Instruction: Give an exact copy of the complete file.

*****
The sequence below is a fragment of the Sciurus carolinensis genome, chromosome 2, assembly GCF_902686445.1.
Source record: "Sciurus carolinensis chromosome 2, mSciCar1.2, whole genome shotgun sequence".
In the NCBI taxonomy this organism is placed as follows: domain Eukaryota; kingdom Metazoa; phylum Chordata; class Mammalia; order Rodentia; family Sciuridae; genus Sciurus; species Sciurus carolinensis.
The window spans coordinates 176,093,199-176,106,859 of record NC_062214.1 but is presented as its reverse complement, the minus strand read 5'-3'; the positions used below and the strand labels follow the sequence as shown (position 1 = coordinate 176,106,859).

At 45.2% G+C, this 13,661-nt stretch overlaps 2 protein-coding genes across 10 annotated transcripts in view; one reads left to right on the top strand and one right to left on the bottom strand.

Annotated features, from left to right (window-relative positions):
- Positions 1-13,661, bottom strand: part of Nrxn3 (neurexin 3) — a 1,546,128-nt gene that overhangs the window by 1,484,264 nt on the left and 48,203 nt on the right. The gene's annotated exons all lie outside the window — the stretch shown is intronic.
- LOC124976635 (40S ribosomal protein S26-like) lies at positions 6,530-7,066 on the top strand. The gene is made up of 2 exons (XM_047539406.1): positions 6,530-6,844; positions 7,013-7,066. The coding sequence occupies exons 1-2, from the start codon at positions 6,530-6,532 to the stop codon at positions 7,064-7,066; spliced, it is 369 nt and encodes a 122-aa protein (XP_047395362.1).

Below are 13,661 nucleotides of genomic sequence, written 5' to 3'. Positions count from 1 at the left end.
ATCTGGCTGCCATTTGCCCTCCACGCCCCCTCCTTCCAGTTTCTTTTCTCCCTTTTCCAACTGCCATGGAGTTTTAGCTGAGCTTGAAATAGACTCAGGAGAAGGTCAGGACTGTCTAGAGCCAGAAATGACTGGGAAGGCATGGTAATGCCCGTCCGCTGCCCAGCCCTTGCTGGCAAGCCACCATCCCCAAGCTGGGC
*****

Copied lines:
The sequence below is a fragment of the Sciurus carolinensis genome, chromosome 2, assembly GCF_902686445.1.
Source record: "Sciurus carolinensis chromosome 2, mSciCar1.2, whole genome shotgun sequence".
In the NCBI taxonomy this organism is placed as follows: domain Eukaryota; kingdom Metazoa; phylum Chordata; class Mammalia; order Rodentia; family Sciuridae; genus Sciurus; species Sciurus carolinensis.
The window spans coordinates 176,093,199-176,106,859 of record NC_062214.1 but is presented as its reverse complement, the minus strand read 5'-3'; the positions used below and the strand labels follow the sequence as shown (position 1 = coordinate 176,106,859).

At 45.2% G+C, this 13,661-nt stretch overlaps 2 protein-coding genes across 10 annotated transcripts in view; one reads left to right on the top strand and one right to left on the bottom strand.

Annotated features, from left to right (window-relative positions):
- Positions 1-13,661, bottom strand: part of Nrxn3 (neurexin 3) — a 1,546,128-nt gene that overhangs the window by 1,484,264 nt on the left and 48,203 nt on the right. The gene's annotated exons all lie outside the window — the stretch shown is intronic.
- LOC124976635 (40S ribosomal protein S26-like) lies at positions 6,530-7,066 on the top strand. The gene is made up of 2 exons (XM_047539406.1): positions 6,530-6,844; positions 7,013-7,066. The coding sequence occupies exons 1-2, from the start codon at positions 6,530-6,532 to the stop codon at positions 7,064-7,066; spliced, it is 369 nt and encodes a 122-aa protein (XP_047395362.1).

Below are 13,661 nucleotides of genomic sequence, written 5' to 3'. Positions count from 1 at the left end.
ATCTGGCTGCCATTTGCCCTCCACGCCCCCTCCTTCCAGTTTCTTTTCTCCCTTTTCCAACTGCCATGGAGTTTTAGCTGAGCTTGAAATAGACTCAGGAGAAGGTCAGGACTGTCTAGAGCCAGAAATGACTGGGAAGGCATGGTAATGCCCGTCCGCTGCCCAGCCCTTGCTGGCAAGCCACCATCCCCAAGCTGGGC